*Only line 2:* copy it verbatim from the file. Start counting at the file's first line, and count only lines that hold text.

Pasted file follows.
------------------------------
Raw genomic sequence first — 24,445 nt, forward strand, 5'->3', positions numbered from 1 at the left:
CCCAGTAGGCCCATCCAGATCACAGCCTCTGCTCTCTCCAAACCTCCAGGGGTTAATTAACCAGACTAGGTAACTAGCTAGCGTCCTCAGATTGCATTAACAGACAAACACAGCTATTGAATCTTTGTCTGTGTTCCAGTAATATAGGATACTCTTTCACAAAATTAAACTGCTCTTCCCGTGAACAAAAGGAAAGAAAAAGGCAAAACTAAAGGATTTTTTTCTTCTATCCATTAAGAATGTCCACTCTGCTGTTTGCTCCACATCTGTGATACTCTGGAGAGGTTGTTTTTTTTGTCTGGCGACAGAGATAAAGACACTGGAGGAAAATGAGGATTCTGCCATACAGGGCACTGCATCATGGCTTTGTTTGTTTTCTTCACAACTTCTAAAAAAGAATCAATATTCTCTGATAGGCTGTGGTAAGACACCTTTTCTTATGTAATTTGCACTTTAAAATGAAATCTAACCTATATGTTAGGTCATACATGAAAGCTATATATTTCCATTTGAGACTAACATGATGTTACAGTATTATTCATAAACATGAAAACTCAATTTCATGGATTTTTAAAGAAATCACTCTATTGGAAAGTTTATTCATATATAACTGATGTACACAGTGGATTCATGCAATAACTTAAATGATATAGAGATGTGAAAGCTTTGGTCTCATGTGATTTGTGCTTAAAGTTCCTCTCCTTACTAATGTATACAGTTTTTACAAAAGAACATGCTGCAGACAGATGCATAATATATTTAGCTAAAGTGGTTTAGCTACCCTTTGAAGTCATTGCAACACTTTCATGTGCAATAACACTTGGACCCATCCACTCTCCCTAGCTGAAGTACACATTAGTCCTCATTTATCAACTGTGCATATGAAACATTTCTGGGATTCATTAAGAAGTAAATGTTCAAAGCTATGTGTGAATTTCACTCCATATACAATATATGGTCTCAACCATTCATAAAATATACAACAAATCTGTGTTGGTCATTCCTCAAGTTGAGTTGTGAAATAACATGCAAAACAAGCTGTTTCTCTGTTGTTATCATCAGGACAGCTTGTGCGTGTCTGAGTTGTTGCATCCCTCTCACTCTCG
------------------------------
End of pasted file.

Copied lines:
CCCAGTAGGCCCATCCAGATCACAGCCTCTGCTCTCTCCAAACCTCCAGGGGTTAATTAACCAGACTAGGTAACTAGCTAGCGTCCTCAGATTGCATTAACAGACAAACACAGCTATTGAATCTTTGTCTGTGTTCCAGTAATATAGGATACTCTTTCACAAAATTAAACTGCTCTTCCCGTGAACAAAAGGAAAGAAAAAGGCAAAACTAAAGGATTTTTTTCTTCTATCCATTAAGAATGTCCACTCTGCTGTTTGCTCCACATCTGTGATACTCTGGAGAGGTTGTTTTTTTTGTCTGGCGACAGAGATAAAGACACTGGAGGAAAATGAGGATTCTGCCATACAGGGCACTGCATCATGGCTTTGTTTGTTTTCTTCACAACTTCTAAAAAAGAATCAATATTCTCTGATAGGCTGTGGTAAGACACCTTTTCTTATGTAATTTGCACTTTAAAATGAAATCTAACCTATATGTTAGGTCATACATGAAAGCTATATATTTCCATTTGAGACTAACATGATGTTACAGTATTATTCATAAACATGAAAACTCAATTTCATGGATTTTTAAAGAAATCACTCTATTGGAAAGTTTATTCATATATAACTGATGTACACAGTGGATTCATGCAATAACTTAAATGATATAGAGATGTGAAAGCTTTGGTCTCATGTGATTTGTGCTTAAAGTTCCTCTCCTTACTAATGTATACAGTTTTTACAAAAGAACATGCTGCAGACAGATGCATAATATATTTAGCTAAAGTGGTTTAGCTACCCTTTGAAGTCATTGCAACACTTTCATGTGCAATAACACTTGGACCCATCCACTCTCCCTAGCTGAAGTACACATTAGTCCTCATTTATCAACTGTGCATATGAAACATTTCTGGGATTCATTAAGAAGTAAATGTTCAAAGCTATGTGTGAATTTCACTCCATATACAATATATGGTCTCAACCATTCATAAAATATACAACAAATCTGTGTTGGTCATTCCTCAAGTTGAGTTGTGAAATAACATGCAAAACAAGCTGTTTCTCTGTTGTTATCATCAGGACAGCTTGTGCGTGTCTGAGTTGTTGCATCCCTCTCACTCTCG